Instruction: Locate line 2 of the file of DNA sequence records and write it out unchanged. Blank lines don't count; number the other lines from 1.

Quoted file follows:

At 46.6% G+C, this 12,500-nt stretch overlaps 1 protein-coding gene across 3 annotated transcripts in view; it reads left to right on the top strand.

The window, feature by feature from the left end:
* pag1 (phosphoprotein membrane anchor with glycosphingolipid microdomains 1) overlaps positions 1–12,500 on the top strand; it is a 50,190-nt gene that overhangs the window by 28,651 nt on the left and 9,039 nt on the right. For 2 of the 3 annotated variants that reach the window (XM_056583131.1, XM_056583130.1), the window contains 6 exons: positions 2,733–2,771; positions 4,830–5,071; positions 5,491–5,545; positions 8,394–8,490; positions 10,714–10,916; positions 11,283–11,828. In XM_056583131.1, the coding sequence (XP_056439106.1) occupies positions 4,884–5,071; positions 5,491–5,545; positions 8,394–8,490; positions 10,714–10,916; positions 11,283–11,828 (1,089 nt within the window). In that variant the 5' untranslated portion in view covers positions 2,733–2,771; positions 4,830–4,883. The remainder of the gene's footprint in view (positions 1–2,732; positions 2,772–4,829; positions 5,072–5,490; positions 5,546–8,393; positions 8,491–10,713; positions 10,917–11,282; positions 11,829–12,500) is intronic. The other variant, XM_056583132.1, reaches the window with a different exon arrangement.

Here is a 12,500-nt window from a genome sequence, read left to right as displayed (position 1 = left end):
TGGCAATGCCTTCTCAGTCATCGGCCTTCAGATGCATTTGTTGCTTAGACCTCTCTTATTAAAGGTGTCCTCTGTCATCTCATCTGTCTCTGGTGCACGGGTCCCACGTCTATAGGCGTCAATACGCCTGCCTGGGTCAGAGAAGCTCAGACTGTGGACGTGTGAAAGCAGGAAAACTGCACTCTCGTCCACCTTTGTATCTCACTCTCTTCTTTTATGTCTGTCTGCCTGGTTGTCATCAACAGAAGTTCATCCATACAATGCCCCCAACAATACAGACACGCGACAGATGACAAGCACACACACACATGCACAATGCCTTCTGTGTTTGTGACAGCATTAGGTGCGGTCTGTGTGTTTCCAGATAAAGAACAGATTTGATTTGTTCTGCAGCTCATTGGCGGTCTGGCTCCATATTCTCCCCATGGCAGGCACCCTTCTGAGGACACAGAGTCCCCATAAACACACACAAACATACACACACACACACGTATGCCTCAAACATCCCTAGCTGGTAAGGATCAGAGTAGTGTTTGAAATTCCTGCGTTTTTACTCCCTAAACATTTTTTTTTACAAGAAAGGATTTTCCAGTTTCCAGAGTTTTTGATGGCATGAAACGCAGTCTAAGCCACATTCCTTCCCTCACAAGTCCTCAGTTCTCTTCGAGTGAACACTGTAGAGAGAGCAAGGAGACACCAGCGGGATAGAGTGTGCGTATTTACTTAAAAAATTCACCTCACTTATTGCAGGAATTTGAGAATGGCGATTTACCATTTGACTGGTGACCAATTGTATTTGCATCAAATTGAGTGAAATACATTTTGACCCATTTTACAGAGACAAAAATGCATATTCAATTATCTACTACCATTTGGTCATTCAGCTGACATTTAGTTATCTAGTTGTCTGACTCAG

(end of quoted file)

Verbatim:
The window, feature by feature from the left end: